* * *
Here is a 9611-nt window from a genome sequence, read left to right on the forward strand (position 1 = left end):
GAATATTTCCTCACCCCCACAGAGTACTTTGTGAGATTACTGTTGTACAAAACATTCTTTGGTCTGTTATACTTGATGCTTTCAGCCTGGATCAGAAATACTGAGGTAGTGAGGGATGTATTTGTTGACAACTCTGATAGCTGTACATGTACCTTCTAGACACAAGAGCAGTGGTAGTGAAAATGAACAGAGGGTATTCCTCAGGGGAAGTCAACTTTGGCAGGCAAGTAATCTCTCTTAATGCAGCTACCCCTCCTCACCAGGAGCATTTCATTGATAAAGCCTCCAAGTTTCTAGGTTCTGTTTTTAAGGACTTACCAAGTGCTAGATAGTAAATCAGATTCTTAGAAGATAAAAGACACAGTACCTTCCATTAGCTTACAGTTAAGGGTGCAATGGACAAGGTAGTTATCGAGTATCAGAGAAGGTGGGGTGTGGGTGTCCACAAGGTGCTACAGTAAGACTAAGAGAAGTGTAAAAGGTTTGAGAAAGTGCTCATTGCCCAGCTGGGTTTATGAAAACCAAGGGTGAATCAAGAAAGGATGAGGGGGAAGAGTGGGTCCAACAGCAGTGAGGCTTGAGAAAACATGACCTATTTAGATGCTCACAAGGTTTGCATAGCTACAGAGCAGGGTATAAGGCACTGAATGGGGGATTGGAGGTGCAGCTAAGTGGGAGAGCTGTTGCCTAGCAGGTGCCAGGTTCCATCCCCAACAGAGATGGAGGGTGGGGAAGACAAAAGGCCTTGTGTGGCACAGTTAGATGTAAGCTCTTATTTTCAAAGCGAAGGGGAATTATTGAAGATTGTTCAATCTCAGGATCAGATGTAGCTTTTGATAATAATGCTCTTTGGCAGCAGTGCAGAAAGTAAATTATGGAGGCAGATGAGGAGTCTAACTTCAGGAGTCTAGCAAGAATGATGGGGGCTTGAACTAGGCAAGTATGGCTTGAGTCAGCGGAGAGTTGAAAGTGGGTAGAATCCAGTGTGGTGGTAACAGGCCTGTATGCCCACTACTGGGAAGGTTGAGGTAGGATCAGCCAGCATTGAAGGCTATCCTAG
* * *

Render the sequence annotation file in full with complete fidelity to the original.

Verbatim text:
Here is a 9611-nt window from a genome sequence, read left to right on the forward strand (position 1 = left end):
GAATATTTCCTCACCCCCACAGAGTACTTTGTGAGATTACTGTTGTACAAAACATTCTTTGGTCTGTTATACTTGATGCTTTCAGCCTGGATCAGAAATACTGAGGTAGTGAGGGATGTATTTGTTGACAACTCTGATAGCTGTACATGTACCTTCTAGACACAAGAGCAGTGGTAGTGAAAATGAACAGAGGGTATTCCTCAGGGGAAGTCAACTTTGGCAGGCAAGTAATCTCTCTTAATGCAGCTACCCCTCCTCACCAGGAGCATTTCATTGATAAAGCCTCCAAGTTTCTAGGTTCTGTTTTTAAGGACTTACCAAGTGCTAGATAGTAAATCAGATTCTTAGAAGATAAAAGACACAGTACCTTCCATTAGCTTACAGTTAAGGGTGCAATGGACAAGGTAGTTATCGAGTATCAGAGAAGGTGGGGTGTGGGTGTCCACAAGGTGCTACAGTAAGACTAAGAGAAGTGTAAAAGGTTTGAGAAAGTGCTCATTGCCCAGCTGGGTTTATGAAAACCAAGGGTGAATCAAGAAAGGATGAGGGGGAAGAGTGGGTCCAACAGCAGTGAGGCTTGAGAAAACATGACCTATTTAGATGCTCACAAGGTTTGCATAGCTACAGAGCAGGGTATAAGGCACTGAATGGGGGATTGGAGGTGCAGCTAAGTGGGAGAGCTGTTGCCTAGCAGGTGCCAGGTTCCATCCCCAACAGAGATGGAGGGTGGGGAAGACAAAAGGCCTTGTGTGGCACAGTTAGATGTAAGCTCTTATTTTCAAAGCGAAGGGGAATTATTGAAGATTGTTCAATCTCAGGATCAGATGTAGCTTTTGATAATAATGCTCTTTGGCAGCAGTGCAGAAAGTAAATTATGGAGGCAGATGAGGAGTCTAACTTCAGGAGTCTAGCAAGAATGATGGGGGCTTGAACTAGGCAAGTATGGCTTGAGTCAGCGGAGAGTTGAAAGTGGGTAGAATCCAGTGTGGTGGTAACAGGCCTGTATGCCCACTACTGGGAAGGTTGAGGTAGGATCAGCCAGCATTGAAGGCTATCCTAG